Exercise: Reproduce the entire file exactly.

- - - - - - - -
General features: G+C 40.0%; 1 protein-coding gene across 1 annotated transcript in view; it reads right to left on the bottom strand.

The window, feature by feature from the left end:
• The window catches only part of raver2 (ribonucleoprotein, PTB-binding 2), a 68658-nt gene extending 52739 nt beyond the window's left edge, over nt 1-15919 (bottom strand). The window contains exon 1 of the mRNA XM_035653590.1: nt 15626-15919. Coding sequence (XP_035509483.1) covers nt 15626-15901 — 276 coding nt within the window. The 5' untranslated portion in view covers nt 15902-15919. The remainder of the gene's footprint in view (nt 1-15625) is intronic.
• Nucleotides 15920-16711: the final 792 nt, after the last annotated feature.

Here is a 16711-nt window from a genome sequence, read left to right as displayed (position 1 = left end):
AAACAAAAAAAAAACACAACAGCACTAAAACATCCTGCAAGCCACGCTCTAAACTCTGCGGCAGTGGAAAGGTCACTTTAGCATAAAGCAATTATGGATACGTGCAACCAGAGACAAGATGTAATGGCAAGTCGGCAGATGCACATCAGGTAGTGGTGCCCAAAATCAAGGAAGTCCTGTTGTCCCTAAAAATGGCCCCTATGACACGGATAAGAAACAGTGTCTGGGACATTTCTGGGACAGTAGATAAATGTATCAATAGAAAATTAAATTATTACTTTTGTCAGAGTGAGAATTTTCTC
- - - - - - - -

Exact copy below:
General features: G+C 40.0%; 1 protein-coding gene across 1 annotated transcript in view; it reads right to left on the bottom strand.

The window, feature by feature from the left end:
• The window catches only part of raver2 (ribonucleoprotein, PTB-binding 2), a 68658-nt gene extending 52739 nt beyond the window's left edge, over nt 1-15919 (bottom strand). The window contains exon 1 of the mRNA XM_035653590.1: nt 15626-15919. Coding sequence (XP_035509483.1) covers nt 15626-15901 — 276 coding nt within the window. The 5' untranslated portion in view covers nt 15902-15919. The remainder of the gene's footprint in view (nt 1-15625) is intronic.
• Nucleotides 15920-16711: the final 792 nt, after the last annotated feature.

Here is a 16711-nt window from a genome sequence, read left to right as displayed (position 1 = left end):
AAACAAAAAAAAAACACAACAGCACTAAAACATCCTGCAAGCCACGCTCTAAACTCTGCGGCAGTGGAAAGGTCACTTTAGCATAAAGCAATTATGGATACGTGCAACCAGAGACAAGATGTAATGGCAAGTCGGCAGATGCACATCAGGTAGTGGTGCCCAAAATCAAGGAAGTCCTGTTGTCCCTAAAAATGGCCCCTATGACACGGATAAGAAACAGTGTCTGGGACATTTCTGGGACAGTAGATAAATGTATCAATAGAAAATTAAATTATTACTTTTGTCAGAGTGAGAATTTTCTC